Virtually all of my observations are from our home's pollinator-friendly, organic set of gardens that are a Certified Wildlife Habitat (National Wildlife Federation), a Monarch Waystation (Monarch Watch, Waystation No. 10925), and a Certified Butterfly Garden (North American Butterfly Association). When our gardens were certified as a Monarch Waystation, we named them "St. Julian's Crossing," in honor of St. Julian the Hospitaller, the patron saint of travelers and innkeepers, since Monarch Butterflies travel through the gardens on their annual migration. These are urban gardens, located in a residential neighborhood in one of the largest cities in the United States: Houston, Texas.

Almost every plant in our gardens provides food or shelter for insects, birds, lizards, etc. But our focus is on insects that pollinate. Purely as a citizen scientist and pollinator enthusiast, I am using iNaturalist to catalog and to identify as many of the invertebrate visitors to St. Julian's Crossing as possible, on a daily basis if I can (as my work schedule permits). My goal is to provide a record of invertebrate activity in a single urban location for an extended period of time, in the hope that that data will be useful for researchers.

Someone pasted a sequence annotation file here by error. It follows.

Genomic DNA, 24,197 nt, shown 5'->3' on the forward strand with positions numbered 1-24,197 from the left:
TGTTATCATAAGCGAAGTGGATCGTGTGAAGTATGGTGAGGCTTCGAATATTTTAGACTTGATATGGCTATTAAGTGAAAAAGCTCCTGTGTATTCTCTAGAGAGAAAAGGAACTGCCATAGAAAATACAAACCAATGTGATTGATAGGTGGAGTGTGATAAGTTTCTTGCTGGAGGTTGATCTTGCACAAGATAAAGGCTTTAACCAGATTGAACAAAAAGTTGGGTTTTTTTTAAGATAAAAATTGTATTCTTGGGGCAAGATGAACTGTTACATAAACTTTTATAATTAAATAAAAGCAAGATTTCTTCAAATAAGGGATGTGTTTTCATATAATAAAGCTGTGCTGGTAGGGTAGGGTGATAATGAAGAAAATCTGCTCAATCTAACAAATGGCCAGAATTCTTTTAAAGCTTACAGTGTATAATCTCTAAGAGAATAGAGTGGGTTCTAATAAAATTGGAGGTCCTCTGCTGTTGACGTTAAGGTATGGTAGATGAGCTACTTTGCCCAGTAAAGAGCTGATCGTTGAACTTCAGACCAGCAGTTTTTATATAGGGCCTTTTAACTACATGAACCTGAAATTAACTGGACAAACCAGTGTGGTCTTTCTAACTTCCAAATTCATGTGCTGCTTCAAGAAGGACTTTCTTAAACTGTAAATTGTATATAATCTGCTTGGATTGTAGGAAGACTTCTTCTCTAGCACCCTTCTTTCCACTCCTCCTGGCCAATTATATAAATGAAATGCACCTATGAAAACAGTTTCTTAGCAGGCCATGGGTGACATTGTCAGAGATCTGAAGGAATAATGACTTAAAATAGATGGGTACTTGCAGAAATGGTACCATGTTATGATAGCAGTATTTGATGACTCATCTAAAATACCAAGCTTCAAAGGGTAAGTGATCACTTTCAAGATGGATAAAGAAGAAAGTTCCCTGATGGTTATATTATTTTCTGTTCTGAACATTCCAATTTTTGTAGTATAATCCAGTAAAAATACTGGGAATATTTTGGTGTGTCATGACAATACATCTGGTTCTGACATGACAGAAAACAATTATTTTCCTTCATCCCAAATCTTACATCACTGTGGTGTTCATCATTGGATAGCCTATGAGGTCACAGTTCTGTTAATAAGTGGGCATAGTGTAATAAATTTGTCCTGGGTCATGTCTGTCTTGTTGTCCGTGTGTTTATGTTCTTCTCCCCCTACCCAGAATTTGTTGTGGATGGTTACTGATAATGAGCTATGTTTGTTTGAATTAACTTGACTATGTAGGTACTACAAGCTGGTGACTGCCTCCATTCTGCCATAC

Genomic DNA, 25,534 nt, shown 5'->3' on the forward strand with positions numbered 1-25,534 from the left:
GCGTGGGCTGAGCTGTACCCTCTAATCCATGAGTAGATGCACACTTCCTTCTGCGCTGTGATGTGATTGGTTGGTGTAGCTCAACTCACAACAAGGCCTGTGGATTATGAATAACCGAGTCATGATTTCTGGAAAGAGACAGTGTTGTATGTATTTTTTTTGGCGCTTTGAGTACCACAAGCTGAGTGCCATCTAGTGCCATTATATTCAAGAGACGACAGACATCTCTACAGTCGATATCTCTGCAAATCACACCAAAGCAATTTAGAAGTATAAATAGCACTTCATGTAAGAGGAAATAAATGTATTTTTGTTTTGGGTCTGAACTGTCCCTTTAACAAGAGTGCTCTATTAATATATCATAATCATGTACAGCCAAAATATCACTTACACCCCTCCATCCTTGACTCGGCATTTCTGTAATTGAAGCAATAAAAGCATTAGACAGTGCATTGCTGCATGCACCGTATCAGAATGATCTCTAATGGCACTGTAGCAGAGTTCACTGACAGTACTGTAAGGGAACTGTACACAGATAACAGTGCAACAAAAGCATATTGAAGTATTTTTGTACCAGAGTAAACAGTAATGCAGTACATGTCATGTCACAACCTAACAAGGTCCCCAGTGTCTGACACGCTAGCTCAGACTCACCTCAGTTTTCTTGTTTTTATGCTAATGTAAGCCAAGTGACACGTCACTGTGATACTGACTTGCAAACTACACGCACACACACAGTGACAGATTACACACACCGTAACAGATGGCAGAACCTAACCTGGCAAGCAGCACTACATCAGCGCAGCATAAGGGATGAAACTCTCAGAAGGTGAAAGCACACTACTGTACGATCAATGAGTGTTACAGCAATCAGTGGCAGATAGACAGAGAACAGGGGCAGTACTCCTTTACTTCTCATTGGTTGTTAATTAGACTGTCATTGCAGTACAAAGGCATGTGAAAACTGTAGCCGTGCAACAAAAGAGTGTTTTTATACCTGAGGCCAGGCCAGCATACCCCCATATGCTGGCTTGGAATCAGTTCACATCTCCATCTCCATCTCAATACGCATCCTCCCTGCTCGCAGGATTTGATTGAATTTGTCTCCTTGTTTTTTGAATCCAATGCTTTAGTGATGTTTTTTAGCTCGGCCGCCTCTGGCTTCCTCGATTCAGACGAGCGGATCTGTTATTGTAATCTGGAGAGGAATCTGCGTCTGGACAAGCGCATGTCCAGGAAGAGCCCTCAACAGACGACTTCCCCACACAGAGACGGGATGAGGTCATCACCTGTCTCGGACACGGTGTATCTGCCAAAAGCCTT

I also maintain an educational Facebook community called "St. Julian's Crossing-wildlife habitat," which is dedicated to education about pollinators, the gardens that attract them, and pollinator conservation, using our own gardens as a springboard for discussion: I use this platform to raise awareness about the needs of and challenges facing pollinators and to inspire others to start their own pollinator-friendly gardens. The iNaturalist community has been an invaluable resource in that educational endeavor, and I can't thank its members enough. Please feel free to visit the St. Julian's Crossing-wildlife habitat educational FB community and to share it with others: I hope to reach as many people for pollinators as possible!

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